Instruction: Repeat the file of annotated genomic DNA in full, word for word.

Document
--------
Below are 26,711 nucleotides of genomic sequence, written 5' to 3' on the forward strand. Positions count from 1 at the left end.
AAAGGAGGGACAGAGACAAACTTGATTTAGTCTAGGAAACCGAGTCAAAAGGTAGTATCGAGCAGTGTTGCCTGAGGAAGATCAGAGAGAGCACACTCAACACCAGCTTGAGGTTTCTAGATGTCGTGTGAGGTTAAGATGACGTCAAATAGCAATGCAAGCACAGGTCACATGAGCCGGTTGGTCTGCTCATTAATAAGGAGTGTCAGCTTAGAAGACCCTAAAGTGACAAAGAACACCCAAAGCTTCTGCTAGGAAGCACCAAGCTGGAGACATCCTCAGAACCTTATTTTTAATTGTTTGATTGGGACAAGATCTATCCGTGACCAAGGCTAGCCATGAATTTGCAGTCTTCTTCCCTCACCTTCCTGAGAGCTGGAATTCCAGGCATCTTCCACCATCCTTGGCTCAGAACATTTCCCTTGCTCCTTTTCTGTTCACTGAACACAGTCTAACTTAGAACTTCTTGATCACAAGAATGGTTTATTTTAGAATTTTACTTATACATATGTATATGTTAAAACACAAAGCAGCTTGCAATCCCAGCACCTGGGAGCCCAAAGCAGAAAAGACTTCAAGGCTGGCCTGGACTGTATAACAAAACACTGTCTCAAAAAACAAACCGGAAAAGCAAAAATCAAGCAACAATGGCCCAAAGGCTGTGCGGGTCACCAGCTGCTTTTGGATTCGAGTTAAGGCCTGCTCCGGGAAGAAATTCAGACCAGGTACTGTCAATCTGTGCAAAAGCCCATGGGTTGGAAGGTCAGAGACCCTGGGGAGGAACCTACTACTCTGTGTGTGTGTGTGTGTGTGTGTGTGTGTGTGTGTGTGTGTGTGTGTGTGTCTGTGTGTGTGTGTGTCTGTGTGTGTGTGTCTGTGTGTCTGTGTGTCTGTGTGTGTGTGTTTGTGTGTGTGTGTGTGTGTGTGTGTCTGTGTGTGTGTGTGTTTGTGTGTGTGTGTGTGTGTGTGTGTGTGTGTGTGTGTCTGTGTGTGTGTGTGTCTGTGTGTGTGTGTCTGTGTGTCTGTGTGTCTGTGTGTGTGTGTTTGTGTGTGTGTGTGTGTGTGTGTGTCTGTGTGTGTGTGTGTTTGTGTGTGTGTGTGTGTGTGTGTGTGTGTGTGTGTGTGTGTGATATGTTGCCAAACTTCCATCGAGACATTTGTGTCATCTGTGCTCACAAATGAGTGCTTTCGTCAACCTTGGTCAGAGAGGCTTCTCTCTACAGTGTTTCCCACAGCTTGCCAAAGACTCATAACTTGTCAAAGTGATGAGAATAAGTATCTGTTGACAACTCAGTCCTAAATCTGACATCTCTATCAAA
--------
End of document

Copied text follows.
Below are 26,711 nucleotides of genomic sequence, written 5' to 3' on the forward strand. Positions count from 1 at the left end.
AAAGGAGGGACAGAGACAAACTTGATTTAGTCTAGGAAACCGAGTCAAAAGGTAGTATCGAGCAGTGTTGCCTGAGGAAGATCAGAGAGAGCACACTCAACACCAGCTTGAGGTTTCTAGATGTCGTGTGAGGTTAAGATGACGTCAAATAGCAATGCAAGCACAGGTCACATGAGCCGGTTGGTCTGCTCATTAATAAGGAGTGTCAGCTTAGAAGACCCTAAAGTGACAAAGAACACCCAAAGCTTCTGCTAGGAAGCACCAAGCTGGAGACATCCTCAGAACCTTATTTTTAATTGTTTGATTGGGACAAGATCTATCCGTGACCAAGGCTAGCCATGAATTTGCAGTCTTCTTCCCTCACCTTCCTGAGAGCTGGAATTCCAGGCATCTTCCACCATCCTTGGCTCAGAACATTTCCCTTGCTCCTTTTCTGTTCACTGAACACAGTCTAACTTAGAACTTCTTGATCACAAGAATGGTTTATTTTAGAATTTTACTTATACATATGTATATGTTAAAACACAAAGCAGCTTGCAATCCCAGCACCTGGGAGCCCAAAGCAGAAAAGACTTCAAGGCTGGCCTGGACTGTATAACAAAACACTGTCTCAAAAAACAAACCGGAAAAGCAAAAATCAAGCAACAATGGCCCAAAGGCTGTGCGGGTCACCAGCTGCTTTTGGATTCGAGTTAAGGCCTGCTCCGGGAAGAAATTCAGACCAGGTACTGTCAATCTGTGCAAAAGCCCATGGGTTGGAAGGTCAGAGACCCTGGGGAGGAACCTACTACTCTGTGTGTGTGTGTGTGTGTGTGTGTGTGTGTGTGTGTGTGTGTGTGTGTGTCTGTGTGTGTGTGTGTCTGTGTGTGTGTGTCTGTGTGTCTGTGTGTCTGTGTGTGTGTGTTTGTGTGTGTGTGTGTGTGTGTGTGTCTGTGTGTGTGTGTGTTTGTGTGTGTGTGTGTGTGTGTGTGTGTGTGTGTGTGTCTGTGTGTGTGTGTGTCTGTGTGTGTGTGTCTGTGTGTCTGTGTGTCTGTGTGTGTGTGTTTGTGTGTGTGTGTGTGTGTGTGTGTCTGTGTGTGTGTGTGTTTGTGTGTGTGTGTGTGTGTGTGTGTGTGTGTGTGTGTGTGTGATATGTTGCCAAACTTCCATCGAGACATTTGTGTCATCTGTGCTCACAAATGAGTGCTTTCGTCAACCTTGGTCAGAGAGGCTTCTCTCTACAGTGTTTCCCACAGCTTGCCAAAGACTCATAACTTGTCAAAGTGATGAGAATAAGTATCTGTTGACAACTCAGTCCTAAATCTGACATCTCTATCAAA